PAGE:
Let’s talk about Object Oriented Design and how this approach can be applied to your design process.
Its origin comes from a common framework in the software engineering world. It allows engineers to break down complex relationships of data into digestible chunks for end-users to comprehend and act upon.
This concept can similarly be applied to UX design as it is a helpful framework for those aiming to simplify and display systems of data to users — for example, showing the performance metrics in marketing campaigns, deals in the sales pipeline, or a list of employees in an organization.
I recommend that this thought work is done early in your design process as it can have some implications on navigation and how information is displayed.
For the sake of keeping this concept digestible, I want to define five key concepts that I’ll be referring to throughout this read (There are even more complexities to object-oriented design but I’ve found sticking to these concepts should get you started).
Object — Defined by its properties, and actions. An object can belong to a class or type, which is a group of objects with similar characteristics.
Type — The classification of the object you are referring to. This is commonly referred to as a ‘class’ in OOD.
Properties — A set of characteristics that an object is comprised of.
Actions — An event that you can perform to manipulate the object at a local level. This is commonly referred to as a ‘method’ in OOD.
Taxonomy — Order of object types to their relationship to each other
Objects are grouped based on commonalities that create “types” of objects.
For example, an organization is made up of object groups of companies, and members.
Grouping objects by type allows designers to think of solutions according to themes. It allows a simple and more natural way to display information to inform a user’s next action.
Identifying the properties of each object type is a great exercise to discern the difference between objects. For example an “organization object type” properties might include the number of teams, members, location, and average total experience of its members.
Meanwhile, “employee object type”s may include name, a team they belong to, years on the team, and start date.
While identifying the properties of each object type, you may also realize some do not share common characteristics and may need to be redefined in new levels or object types. This is natural. Continue defining the properties until you notice discerning patterns.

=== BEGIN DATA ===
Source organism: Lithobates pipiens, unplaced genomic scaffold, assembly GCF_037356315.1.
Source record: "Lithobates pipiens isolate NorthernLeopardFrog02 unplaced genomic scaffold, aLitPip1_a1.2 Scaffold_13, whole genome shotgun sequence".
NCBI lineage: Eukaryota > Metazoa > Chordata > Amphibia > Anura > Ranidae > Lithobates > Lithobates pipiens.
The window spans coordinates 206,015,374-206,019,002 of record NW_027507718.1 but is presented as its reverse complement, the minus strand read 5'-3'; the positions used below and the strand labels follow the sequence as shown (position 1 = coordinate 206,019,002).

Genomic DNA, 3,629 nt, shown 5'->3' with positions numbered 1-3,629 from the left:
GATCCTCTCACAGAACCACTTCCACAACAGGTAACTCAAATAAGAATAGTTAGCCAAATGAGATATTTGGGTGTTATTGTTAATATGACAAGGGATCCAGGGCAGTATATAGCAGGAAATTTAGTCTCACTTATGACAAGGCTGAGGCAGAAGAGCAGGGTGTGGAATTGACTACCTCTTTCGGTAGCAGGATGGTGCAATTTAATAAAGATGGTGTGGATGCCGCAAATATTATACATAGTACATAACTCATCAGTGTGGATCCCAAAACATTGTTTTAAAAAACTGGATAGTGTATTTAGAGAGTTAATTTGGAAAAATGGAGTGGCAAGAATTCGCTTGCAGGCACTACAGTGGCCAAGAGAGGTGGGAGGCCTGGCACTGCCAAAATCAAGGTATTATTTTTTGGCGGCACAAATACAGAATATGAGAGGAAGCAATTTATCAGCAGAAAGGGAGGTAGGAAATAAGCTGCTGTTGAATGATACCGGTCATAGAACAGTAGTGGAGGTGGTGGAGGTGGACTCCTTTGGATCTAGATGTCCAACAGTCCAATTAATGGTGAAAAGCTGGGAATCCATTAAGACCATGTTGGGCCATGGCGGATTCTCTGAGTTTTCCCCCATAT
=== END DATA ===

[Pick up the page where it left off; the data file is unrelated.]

Taxonomies are important factors as they can function on an infinite scale; it can dictate what properties are displayed along with the relative actions. It’s important to recognize that not all objects are created equally and a top-level object often represents a sum of its parts.
Going back to our current example of organizational frameworks, we see the organization chart cascading down from an “organization object type” to a “member object type.” With that said, hierarchy reflects the importance of user expectations and experiences; if the information is improperly organized, it can be at the expense of your user experience.
After structuring your taxonomy, group your actions according to associated object types within each level. There are numerous actions to be made on each object type. As an example, I’ve detailed hypothetical actions in the diagram below.
As you’re grouping your actions, it’s important to understand which one of these will be the primary action you want the end-user to perform. You may want this to be the most prominent one to display as secondary actions may have less emphasis — more on this in the next section.
You’ve done the work to group your objects by type, identify their properties organize your taxonomy, and designate actions. How might this work manifest itself in your experiences?
Tables are ideal for displaying data sets with a dense amount of object properties at scale. Additionally displaying object types as a card can show summaries of properties — while visually it may be more appealing, the caveat to this approach is that it may be difficult to compare and cross-reference other objects.
Each property within the object type should be filterable and sortable. This will make parsing through large sets of data manageable for your end-users. One benefit of having objects grouped together is that any column can easily be sorted by and filtered by properties.
By taking this approach to your work, you can be more effective in systems thinking by breaking down complex relationships of data into digestible chunks for end-users to comprehend and act upon, resulting in a top-notch experience.